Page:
Don’t get me wrong – oaths can be good and promises can be bad. However, as we dig into particular examples, we’ll see various characteristics and trends. We’ll see that promises (particularly those made by God – Romans 4:16) tend to be good, and oaths (particularly those made by people – Matthew 5:34) tend to be bad.

I therefore want to look at each of the five different types of commitment (vows, oaths, pledges, covenants and promises) drawing out promise-like and oath-like examples of each.

What makes something oath-like or promise-like will be the subject of the next post.

Vows – when one party wants to make a point through worship

In the Bible, when we read about vows we often see that they:

  • are voluntary – that is, these go ‘above and beyond’ and are not a moral requirement;
  • are made to express something of heartfelt importance;
  • are about a specific, measurable act;
  • involve only one party (that is, nothing is expected in return for the act and nothing can prevent the act);
  • are made in an act of worship.

You therefore often see vows referred to in the discussion of freewill offerings to God.

You also see a lengthy discussion on vows in Numbers chapter 30 which explains that vows are binding upon the person who makes them. However, this passage also sets out what happens if a person ends up with a particular conundrum. In particular, if a person makes a vow (we presume, to God) and someone they’re in a relationship of belonging with forbids them to keep their vow (saying it was unwise for some reason), then God is both able and willing to release vow-maker from their commitment without them incurring guilt.

I’ll be coming back to this principle later in this series.

(Yes, I know my interpretation generalises the passage. Still, I believe that what I’ve set out above is the substance of this passage and that it talks about wives and daughters mainly because it was written for a patriarchal setting.)

Moving on, promise-like vows in the Bible include:

  • Hannah offering to give God her first-born child out of gratitude if God makes her a mother (1 Samuel 1:1-20);
  • Paul cutting off his hair at Ceneae (Acts 18:18) (well, I presume Paul did this for a good reason).

Yes, Hannah’s vow does have a conditional element. But notice how Hannah would have been incapable of giving her first born child unless she had first become a mother. The point is, once Hannah was enabled to fulfil her vow, nothing would have stopped her and she expected nothing in return for what she gave when she gave it. And the conditional element works because it wouldn’t have been sensible for her to commit to something she could not do.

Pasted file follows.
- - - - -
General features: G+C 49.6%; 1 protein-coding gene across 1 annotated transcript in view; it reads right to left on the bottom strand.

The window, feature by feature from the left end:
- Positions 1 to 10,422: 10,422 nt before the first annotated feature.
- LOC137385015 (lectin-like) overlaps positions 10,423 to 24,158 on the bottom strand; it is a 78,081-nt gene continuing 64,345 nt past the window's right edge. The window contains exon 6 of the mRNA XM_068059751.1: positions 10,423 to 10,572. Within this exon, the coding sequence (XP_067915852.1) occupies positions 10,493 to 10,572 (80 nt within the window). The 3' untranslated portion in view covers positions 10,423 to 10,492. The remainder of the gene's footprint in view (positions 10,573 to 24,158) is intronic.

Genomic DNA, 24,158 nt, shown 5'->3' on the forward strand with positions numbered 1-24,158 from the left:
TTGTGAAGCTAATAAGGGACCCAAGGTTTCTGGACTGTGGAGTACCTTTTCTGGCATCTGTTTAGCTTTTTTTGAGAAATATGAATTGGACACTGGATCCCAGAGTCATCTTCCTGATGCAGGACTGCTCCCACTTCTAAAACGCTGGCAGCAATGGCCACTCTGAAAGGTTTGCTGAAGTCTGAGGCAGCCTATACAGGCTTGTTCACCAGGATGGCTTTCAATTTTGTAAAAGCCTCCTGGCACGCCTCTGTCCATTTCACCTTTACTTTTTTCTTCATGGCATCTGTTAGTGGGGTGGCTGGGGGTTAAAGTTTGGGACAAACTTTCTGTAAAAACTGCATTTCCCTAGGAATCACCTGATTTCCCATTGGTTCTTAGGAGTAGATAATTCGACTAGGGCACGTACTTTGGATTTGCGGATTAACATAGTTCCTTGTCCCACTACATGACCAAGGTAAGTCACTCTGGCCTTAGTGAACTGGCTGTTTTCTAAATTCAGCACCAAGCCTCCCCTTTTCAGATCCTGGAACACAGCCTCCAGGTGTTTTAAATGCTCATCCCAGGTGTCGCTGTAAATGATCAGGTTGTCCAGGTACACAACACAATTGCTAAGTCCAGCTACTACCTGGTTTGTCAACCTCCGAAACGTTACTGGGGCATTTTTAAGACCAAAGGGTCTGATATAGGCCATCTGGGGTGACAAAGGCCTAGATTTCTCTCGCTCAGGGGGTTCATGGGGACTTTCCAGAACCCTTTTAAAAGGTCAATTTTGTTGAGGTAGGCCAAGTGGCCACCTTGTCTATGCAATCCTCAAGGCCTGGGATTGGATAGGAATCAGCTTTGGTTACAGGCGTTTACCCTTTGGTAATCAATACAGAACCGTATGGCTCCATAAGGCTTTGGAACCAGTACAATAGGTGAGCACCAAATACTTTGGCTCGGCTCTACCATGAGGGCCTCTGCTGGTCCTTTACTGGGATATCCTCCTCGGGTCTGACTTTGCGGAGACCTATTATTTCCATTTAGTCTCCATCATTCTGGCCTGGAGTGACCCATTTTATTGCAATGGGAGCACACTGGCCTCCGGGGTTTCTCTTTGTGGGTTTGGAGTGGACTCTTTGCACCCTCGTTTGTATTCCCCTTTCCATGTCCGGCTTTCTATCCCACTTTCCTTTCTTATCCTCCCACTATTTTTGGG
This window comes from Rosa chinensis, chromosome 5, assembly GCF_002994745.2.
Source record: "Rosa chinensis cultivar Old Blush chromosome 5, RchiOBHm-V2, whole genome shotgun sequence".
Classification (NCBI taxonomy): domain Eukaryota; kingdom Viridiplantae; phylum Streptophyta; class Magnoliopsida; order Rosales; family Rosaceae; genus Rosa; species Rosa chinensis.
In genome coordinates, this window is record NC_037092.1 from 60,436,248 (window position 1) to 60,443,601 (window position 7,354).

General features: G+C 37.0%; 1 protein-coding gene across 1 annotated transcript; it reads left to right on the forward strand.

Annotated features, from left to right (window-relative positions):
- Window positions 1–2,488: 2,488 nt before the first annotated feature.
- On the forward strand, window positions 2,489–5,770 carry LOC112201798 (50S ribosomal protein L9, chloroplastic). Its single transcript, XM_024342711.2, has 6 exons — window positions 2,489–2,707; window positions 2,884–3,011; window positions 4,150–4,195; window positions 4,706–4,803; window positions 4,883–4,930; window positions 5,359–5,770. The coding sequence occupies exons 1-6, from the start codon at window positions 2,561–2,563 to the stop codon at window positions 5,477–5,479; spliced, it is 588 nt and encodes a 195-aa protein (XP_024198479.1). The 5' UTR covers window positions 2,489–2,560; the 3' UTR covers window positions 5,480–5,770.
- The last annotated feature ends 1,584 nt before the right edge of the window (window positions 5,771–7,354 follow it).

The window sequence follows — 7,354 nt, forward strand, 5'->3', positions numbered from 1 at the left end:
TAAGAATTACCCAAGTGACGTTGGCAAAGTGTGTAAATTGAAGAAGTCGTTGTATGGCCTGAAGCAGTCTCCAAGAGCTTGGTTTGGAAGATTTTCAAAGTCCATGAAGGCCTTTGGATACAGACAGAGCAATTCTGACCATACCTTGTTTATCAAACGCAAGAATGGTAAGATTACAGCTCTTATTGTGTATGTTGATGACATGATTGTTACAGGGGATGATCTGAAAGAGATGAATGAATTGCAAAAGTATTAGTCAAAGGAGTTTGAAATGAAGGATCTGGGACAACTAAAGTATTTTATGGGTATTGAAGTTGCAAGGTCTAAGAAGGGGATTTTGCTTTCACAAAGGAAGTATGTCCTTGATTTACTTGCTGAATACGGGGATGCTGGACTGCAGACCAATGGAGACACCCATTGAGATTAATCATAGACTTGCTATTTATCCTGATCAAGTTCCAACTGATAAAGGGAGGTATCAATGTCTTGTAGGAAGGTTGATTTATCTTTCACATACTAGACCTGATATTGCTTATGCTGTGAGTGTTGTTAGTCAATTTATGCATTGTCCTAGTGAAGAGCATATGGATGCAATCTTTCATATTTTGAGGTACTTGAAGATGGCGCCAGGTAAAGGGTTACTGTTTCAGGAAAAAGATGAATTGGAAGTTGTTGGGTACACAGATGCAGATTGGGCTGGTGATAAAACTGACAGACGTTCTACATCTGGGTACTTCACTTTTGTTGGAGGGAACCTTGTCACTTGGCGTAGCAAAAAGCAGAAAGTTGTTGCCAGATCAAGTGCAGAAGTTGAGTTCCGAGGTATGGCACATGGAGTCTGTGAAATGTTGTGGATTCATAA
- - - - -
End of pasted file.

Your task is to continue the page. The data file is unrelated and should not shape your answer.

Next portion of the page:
Oath-like vows in the Bible include:

  • Jephthah offering to kill in sacrifice the first living thing that greets him if God gives him victory in battle over the Ammonites (Judges 11:30-40), even though he already knew that God was demonstrably with him (v23). In the event, this cost his daughter’s life;
  • The remnant of Judah living in Egypt after the exile making vows to the Queen of Heaven (as in, a false god) (Jeremiah 44).

Oaths when one party wants to make a point – and it’s not necessarily an act of worship

Oaths are almost the same as vows, except that they aren’t made in an act of worship. So, to recap, this means that oaths:

  • are voluntary;
  • are made to express something of heartfelt importance;
  • are about a specific, measurable act;
  • involve only one party;
  • are NOT made in an act of worship.

Because they don’t involve worship there are two things to observe:

  • we see God making a few oaths; and
  • oaths are sometimes requested of a person by someone else (this doesn’t happen with vows).

Of course, a consequence of (2) there is that sometimes people are pressured or coerced into making oaths, so perhaps ‘voluntary’ doesn’t always strictly apply to oaths either. It’s also fair to say that whereas the oath is about something of heartfelt importance – it may not be of heartfelt importance to the person making the oath, but rather the person who requests the oath be made.

This aspect can lead to a different feel from what we see in vows. Whereas vows can be out of quiet piety, oaths tend to have a theatrical style and declaratory purpose to them. That’s why I say oaths are made when someone wants to make a point.